Colorado Appeals Court Reverses Trial Court Lone Pine Order


In a recent appellate decision from Colorado, the Colorado Court of Appeals in Strudley v. Antero reversed the trial court’s issuance of a Lone Pine order, as well as the Court’s subsequent summary judgment decision predicated on plaintiffs’ failure to prove a causal nexus between their personal injury claims and nearby fracking activities.

Specifically, the three panel appellate court ruled that the issuance of a Lone Pine order was improper under the Colorado rules of civil procedure.  The Court reviewed various federal and state cases from other jurisdictions that permitted Lone Pine orders in toxic tort matters.  The court also noted that some courts refused to issue Lone Pine orders “where existing statutes, rules, and procedures provide sufficient protection against frivolous or unsupported claims and burdensome discovery.”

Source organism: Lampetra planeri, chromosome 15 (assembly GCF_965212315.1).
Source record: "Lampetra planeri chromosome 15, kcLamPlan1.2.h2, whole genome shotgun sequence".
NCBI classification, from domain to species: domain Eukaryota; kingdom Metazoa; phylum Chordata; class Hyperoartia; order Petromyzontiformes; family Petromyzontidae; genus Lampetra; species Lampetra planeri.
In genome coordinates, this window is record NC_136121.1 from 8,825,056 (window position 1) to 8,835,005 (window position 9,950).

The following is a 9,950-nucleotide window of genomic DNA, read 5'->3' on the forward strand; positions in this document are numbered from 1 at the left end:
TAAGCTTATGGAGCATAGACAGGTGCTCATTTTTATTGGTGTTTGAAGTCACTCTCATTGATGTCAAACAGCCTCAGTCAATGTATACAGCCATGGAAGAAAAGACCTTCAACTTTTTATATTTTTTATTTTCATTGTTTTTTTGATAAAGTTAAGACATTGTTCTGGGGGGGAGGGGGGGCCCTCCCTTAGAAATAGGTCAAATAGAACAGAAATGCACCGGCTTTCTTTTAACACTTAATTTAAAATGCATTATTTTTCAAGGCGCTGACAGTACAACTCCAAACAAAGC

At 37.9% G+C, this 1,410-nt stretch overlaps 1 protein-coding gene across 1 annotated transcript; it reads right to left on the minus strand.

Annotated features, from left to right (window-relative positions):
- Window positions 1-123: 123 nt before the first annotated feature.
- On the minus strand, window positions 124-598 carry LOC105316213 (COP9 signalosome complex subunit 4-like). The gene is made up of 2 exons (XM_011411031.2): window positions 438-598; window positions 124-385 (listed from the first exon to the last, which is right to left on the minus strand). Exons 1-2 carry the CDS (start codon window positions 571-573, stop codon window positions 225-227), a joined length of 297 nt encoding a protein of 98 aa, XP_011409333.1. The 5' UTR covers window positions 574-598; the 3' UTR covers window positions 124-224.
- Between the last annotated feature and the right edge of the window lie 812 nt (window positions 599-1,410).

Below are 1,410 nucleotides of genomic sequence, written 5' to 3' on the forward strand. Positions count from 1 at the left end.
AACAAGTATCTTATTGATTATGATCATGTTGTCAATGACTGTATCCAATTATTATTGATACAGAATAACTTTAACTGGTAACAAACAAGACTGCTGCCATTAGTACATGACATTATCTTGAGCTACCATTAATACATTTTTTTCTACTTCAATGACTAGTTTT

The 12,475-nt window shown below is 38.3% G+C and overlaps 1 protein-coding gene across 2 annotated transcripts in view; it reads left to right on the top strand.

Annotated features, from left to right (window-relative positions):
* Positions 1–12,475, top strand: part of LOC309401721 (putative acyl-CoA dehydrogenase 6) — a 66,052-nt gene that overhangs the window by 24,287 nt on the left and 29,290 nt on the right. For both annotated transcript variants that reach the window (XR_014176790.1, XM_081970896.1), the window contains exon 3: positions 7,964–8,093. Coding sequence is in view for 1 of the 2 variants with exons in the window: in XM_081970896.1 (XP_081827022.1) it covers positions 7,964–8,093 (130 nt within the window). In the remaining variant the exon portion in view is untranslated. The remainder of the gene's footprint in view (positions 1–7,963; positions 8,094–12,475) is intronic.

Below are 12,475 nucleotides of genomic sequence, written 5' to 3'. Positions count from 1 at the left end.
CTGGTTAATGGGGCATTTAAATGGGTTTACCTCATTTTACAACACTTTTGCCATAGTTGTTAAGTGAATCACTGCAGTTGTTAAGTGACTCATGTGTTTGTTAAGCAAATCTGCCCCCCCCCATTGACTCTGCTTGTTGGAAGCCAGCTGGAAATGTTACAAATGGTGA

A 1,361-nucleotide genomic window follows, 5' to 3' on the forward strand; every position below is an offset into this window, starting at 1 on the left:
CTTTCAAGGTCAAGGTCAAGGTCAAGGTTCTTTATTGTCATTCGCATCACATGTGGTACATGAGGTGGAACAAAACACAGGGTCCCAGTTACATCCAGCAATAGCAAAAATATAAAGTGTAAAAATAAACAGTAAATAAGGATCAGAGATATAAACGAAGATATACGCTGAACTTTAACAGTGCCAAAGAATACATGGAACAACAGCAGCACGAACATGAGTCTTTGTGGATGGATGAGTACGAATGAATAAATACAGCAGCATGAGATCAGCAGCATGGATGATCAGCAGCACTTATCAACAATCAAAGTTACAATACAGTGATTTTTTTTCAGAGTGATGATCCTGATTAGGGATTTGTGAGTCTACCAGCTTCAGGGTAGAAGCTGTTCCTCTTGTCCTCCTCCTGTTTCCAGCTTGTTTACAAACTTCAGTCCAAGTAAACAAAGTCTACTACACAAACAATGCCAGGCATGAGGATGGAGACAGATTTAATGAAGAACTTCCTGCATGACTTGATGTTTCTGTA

In the end, the Court concluded that the Strudley case was “distinguishable from those cases in which Lone Pine orders have been issued” because, in other cases, “substantial discovery occurred.”  Moreover, the Court held that the “case is not as complex as cases in other jurisdictions in which Lone Pine orders were issued.”    The court further rejected the lower court’s analysis and the defendants’ arguments that the plaintiff’s claims presented complex toxic tort analysis that is entirely dependent on expert testimony.   Therefore, the Court saw “no reason why existing procedural mechanisms should be supplanted by ad hoc procedures not otherwise provided for under Colorado law.”

Plaintiff’s counsel was subsequently quoted by the media as stating, “Obviously, we are thrilled that our clients will now have a chance to obtain the discovery necessary to support their claims and as a result we trust they will ultimately have their day in court.”

It is unclear at this juncture whether the defendants will appeal the decision.




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